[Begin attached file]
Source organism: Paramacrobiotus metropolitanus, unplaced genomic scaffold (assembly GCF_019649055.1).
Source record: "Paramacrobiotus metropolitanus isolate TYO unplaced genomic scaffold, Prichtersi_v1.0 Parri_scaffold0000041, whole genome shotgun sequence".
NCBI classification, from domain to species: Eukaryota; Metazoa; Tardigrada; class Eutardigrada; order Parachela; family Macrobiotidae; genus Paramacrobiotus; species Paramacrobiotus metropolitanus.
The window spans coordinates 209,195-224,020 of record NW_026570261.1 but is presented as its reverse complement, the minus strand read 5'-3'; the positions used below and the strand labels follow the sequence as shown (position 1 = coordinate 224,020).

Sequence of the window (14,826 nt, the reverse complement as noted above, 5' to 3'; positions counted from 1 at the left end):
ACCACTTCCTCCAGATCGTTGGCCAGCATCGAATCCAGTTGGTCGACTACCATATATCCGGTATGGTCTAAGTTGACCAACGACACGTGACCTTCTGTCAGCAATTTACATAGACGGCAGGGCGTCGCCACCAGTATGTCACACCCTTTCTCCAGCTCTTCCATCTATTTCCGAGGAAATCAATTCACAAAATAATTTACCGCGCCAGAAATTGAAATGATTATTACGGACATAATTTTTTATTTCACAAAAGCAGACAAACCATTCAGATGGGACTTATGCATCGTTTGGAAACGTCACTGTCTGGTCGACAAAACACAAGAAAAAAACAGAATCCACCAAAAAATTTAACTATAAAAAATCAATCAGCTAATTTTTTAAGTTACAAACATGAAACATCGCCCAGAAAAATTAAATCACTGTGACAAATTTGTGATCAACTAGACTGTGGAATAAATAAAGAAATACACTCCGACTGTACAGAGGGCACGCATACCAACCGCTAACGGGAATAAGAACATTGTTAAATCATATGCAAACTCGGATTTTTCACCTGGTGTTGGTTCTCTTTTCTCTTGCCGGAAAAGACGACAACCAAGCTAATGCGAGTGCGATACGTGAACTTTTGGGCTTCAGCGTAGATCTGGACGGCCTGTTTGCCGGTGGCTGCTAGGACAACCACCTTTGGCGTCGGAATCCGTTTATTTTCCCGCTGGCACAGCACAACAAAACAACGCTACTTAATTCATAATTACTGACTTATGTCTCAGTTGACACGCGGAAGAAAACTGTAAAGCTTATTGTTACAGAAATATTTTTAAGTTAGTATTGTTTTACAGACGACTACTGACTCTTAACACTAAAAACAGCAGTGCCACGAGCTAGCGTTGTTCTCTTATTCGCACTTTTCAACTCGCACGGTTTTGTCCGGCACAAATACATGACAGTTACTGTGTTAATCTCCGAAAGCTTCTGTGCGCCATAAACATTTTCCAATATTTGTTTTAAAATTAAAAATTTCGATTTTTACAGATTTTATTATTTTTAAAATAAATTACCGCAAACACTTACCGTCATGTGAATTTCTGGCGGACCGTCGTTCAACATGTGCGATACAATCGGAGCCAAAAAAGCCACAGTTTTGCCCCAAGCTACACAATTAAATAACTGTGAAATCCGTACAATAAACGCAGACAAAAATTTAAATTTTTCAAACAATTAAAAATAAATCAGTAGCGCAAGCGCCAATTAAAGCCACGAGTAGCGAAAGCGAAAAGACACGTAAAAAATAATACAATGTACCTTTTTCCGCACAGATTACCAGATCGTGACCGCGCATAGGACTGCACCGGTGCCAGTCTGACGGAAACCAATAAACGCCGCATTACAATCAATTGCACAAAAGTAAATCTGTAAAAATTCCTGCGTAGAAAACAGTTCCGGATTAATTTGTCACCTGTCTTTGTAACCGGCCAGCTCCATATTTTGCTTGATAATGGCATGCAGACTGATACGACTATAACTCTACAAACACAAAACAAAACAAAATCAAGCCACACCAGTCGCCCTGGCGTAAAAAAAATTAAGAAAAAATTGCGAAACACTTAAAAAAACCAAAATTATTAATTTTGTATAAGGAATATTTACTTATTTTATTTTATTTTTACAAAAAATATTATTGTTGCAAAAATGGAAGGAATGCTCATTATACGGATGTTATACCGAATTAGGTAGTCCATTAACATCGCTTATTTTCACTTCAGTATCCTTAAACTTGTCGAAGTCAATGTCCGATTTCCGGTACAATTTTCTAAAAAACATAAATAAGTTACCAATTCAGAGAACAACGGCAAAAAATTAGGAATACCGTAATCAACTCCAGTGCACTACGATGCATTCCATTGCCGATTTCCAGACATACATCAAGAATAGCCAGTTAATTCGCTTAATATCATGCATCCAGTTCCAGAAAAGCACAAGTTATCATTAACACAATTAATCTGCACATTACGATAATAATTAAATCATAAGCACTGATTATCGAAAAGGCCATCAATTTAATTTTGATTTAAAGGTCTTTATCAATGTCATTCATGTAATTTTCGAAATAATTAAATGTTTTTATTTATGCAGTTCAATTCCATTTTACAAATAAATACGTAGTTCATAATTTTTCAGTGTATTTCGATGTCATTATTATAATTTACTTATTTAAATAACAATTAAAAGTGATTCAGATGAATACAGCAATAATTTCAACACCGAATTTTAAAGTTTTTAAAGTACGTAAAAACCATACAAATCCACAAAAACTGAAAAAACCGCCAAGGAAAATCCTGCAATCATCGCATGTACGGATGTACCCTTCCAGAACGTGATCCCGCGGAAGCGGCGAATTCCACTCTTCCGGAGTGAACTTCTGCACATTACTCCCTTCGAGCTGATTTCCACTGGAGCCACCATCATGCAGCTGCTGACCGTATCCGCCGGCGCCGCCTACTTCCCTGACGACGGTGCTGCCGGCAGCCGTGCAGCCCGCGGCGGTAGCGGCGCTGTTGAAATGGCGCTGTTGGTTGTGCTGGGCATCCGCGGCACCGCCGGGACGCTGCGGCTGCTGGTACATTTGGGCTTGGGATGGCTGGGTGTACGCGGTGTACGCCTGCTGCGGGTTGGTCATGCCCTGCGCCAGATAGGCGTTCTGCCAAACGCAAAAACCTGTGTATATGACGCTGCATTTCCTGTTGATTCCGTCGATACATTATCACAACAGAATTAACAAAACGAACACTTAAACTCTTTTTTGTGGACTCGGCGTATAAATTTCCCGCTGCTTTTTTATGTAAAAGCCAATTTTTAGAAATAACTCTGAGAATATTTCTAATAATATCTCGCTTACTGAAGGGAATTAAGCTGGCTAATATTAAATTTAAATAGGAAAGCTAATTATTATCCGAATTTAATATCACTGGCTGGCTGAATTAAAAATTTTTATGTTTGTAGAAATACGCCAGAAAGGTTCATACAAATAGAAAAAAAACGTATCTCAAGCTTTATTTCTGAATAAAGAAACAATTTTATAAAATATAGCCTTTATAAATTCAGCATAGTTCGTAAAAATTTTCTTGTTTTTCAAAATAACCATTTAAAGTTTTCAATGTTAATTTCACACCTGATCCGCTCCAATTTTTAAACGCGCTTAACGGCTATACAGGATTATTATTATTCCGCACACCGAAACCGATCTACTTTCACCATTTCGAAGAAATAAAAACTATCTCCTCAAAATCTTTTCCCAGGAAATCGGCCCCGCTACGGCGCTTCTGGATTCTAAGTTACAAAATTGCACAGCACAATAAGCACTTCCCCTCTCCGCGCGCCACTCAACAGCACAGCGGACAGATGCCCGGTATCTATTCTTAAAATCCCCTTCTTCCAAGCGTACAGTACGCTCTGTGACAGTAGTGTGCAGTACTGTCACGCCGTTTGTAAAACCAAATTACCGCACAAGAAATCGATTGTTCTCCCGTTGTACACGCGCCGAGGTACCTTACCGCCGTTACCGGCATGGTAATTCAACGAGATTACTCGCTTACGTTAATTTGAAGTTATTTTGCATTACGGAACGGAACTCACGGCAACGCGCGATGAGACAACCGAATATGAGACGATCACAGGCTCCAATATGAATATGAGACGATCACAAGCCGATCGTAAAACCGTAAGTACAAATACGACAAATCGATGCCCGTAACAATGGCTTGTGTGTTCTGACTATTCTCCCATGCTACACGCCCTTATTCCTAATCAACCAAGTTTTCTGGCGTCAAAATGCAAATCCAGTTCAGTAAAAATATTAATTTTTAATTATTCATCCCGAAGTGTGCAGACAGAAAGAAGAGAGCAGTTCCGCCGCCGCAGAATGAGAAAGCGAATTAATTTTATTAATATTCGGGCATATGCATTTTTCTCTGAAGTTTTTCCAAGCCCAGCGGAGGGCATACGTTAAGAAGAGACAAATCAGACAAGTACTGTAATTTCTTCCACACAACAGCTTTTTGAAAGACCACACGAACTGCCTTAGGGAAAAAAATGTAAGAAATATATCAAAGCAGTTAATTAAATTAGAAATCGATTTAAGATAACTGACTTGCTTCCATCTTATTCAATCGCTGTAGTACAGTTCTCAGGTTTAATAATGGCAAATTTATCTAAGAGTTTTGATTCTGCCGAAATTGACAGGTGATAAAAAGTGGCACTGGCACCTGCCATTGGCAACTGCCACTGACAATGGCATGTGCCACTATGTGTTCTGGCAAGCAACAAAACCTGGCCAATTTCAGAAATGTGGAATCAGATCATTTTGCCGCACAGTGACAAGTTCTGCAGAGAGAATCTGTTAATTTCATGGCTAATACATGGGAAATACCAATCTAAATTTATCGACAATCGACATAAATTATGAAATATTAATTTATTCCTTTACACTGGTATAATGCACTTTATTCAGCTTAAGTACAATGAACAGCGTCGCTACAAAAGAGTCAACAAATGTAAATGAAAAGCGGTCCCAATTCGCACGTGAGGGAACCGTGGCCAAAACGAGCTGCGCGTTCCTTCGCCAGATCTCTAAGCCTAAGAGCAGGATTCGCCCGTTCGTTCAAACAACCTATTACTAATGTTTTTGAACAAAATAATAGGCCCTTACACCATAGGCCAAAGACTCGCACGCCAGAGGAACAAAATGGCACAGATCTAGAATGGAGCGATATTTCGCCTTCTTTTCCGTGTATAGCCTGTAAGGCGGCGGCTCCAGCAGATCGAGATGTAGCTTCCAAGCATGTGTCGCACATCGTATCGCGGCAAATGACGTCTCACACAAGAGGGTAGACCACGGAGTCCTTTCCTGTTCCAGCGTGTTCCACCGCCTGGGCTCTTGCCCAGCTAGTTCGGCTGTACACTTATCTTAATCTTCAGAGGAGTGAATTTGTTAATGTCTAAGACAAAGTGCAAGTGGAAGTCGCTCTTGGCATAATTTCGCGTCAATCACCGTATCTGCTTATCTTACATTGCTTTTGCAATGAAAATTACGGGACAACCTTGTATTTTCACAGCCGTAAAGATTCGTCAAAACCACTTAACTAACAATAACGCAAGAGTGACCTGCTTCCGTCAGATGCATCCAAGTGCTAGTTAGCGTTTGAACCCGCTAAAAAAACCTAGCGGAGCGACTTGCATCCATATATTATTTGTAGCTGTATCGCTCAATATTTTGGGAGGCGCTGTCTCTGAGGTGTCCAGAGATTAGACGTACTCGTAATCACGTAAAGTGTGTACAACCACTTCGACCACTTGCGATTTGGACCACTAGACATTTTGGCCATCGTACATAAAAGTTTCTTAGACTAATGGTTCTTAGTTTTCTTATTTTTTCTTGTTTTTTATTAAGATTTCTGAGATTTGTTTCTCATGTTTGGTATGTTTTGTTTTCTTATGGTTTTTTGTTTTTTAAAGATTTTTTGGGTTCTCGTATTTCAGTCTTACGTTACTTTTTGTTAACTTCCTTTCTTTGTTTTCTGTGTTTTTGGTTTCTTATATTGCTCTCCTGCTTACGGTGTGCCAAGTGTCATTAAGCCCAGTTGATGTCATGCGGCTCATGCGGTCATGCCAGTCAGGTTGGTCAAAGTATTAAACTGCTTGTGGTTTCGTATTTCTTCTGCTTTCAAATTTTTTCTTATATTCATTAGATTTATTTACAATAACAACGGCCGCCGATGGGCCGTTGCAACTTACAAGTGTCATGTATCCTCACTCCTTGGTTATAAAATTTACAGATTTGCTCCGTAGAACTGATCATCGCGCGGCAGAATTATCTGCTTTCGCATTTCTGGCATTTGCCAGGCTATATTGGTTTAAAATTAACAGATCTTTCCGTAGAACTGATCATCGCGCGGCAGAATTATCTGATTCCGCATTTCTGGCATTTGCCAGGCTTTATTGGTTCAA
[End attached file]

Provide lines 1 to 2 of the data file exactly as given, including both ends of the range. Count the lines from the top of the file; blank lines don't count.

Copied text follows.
Source organism: Paramacrobiotus metropolitanus, unplaced genomic scaffold (assembly GCF_019649055.1).
Source record: "Paramacrobiotus metropolitanus isolate TYO unplaced genomic scaffold, Prichtersi_v1.0 Parri_scaffold0000041, whole genome shotgun sequence".